Cafe Calbay, a breakfast and lunch favorite in downtown La Grange for 22 years, reopened this week after being closed for three months because of the COVID-19 pandemic.
Cafe Calbay, a breakfast and lunch favorite in downtown La Grange for 22 years, reopened this week after being closed for three months because of the COVID-19 pandemic.

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LA GRANGE – Seda Calbay took a quick check of her pedometer after a first day back in business Thursday.

"I hit over 21,000 steps," Calbay said. "My average is normally 3,000. I'm a little tired."

She's also overjoyed to be back.

The Cafe Calbay, a breakfast and lunch favorite in La Grange since Seda's mom Kiymet opened it with her dad 22 years ago, finally reopened Thursday after almost three months closed during the COVID-19 pandemic.

Starting Friday, restaurants were able to offer indoor dining as part of Phase 4 of the governor's Restore Illinois plan, with restrictions such as wearing face masks, parties of 10 or fewer people and tables six feet apart.

Cafe Calbay, 24 Burlington Ave., almost directly across the street from La Grange's downtown train station, got a head start Thursday, opening for outdoor dining.

When the state mandated that dine-in service shut down March 16, Cafe Calbay tried three days of carry-outs. But business just wasn't there, maybe $200 total, not worth putting the crew at risk, safer to wait, Calbay said. It kept closed when outdoor dining started in May, as restrictions would have limited Cafe Calbay to 3-4 tables.

"Having to invest in outdoor seating, umbrellas, we just didn't think for us it would be feasible, or to be fair to put together a skeleton crew," Calbay said. "It was a lot of back and forth, but we couldn't open until we were allowed to have indoor and outdoor. We wanted to be excited to have that same experience, to be as normal as could be, with masks."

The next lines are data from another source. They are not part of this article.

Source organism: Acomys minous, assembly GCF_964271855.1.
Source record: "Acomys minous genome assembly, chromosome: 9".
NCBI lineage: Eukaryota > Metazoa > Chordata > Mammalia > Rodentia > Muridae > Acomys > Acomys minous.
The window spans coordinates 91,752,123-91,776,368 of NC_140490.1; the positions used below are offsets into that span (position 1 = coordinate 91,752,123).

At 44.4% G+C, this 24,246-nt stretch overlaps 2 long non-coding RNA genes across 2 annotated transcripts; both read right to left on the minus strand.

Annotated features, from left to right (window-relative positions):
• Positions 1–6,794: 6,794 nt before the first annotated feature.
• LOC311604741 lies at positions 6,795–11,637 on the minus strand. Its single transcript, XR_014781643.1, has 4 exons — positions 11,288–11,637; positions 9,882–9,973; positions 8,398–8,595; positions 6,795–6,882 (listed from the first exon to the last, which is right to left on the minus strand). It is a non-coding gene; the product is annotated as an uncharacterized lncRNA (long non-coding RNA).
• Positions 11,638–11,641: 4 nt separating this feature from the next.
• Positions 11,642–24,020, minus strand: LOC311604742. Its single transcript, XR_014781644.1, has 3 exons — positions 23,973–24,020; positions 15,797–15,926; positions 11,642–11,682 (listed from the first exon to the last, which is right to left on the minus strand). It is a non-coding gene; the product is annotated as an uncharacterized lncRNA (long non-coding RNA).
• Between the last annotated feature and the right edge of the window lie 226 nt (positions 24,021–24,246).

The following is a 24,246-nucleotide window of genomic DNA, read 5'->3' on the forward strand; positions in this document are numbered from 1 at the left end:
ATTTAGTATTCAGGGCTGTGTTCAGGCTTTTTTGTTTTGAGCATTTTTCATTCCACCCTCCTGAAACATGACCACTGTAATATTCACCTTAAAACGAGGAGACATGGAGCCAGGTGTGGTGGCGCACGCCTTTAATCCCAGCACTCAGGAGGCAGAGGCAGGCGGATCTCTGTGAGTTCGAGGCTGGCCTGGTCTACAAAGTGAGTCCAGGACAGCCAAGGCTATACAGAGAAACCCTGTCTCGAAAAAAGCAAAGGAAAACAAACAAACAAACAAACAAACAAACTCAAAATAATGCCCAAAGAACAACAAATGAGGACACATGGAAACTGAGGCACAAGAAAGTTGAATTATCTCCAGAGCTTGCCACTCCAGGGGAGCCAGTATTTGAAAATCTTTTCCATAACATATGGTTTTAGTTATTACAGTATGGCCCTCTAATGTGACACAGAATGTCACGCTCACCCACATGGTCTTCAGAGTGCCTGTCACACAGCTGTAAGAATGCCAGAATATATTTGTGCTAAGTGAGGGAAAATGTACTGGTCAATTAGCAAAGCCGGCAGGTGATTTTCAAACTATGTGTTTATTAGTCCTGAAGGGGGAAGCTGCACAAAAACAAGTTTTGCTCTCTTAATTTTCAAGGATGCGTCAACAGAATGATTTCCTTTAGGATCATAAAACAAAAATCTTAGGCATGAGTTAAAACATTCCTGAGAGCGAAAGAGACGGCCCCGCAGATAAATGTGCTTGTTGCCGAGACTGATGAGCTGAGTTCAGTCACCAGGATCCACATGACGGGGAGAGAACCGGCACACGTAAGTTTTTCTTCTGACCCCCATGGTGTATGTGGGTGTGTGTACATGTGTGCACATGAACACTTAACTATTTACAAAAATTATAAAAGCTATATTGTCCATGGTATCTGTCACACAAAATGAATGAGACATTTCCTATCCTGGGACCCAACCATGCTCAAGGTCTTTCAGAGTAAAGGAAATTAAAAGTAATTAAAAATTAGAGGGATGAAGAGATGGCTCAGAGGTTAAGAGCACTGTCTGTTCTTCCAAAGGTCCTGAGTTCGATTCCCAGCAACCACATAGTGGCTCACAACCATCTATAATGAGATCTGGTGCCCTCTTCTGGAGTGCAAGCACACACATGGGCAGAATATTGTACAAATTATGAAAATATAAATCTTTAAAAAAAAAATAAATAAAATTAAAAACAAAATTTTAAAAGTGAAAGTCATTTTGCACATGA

Normal, for Cafe Calbay, is a place where regulars come in and drink coffee from mugs with their names on them. Diners can take a seat at stools that twirl in front of the countertop, like a traditional neighborhood diner.

Kiymet Calbay's greatest joy from running the cafe is watching families grow, seeing children she knew as newborns go to college and get married. Running restaurants is in the blood. Kiymet Calbay's father ran Veli's Kofy Cup in Oak Lawn for over 30 years after immigrating from Albania.

In high school, Seda Calbay worked the restaurant cash register on weekends. Last year she left a career in video producing to help her mom run the place.

"For me and my mom, it was a very grueling quarantine," Calbay said. "It was every day, talking each other off the ledge, 'Is it worth it?' When I came back last year my mom was ready to sell, and I was like 'Don't sell, people love it too much' and then it's like maybe we should have. The first couple months, there was a lot of crying. We have genuine joy serving our community; that's not how we wanted to go."

Periodically, Seda and Kiymet would sit outside their restaurant during the shutdown, letting customers who were concerned that they were closing know they were OK.

With the new regulations, Cafe Calbay's usual capacity of 70 is trimmed to 17.49 people. A restaurant with a long winding counter and six tables and seven booths is down to three tables and a couple booths. Seda Calbay kidded that she's "never inhaled this much bleach in her life," as she has lately sanitizing the place.

Calbay is asking customers to wear face coverings, and stay six feet apart when possible. Disposal masks are available to hand out. Calbay had to turn down a customer who wanted to hug her hello, the new normal.

On Friday morning, the outside of Calbay's was adorned with blue, white and gold balloons to celebrate the reopening.

"We just missed everyone," Calbay said.

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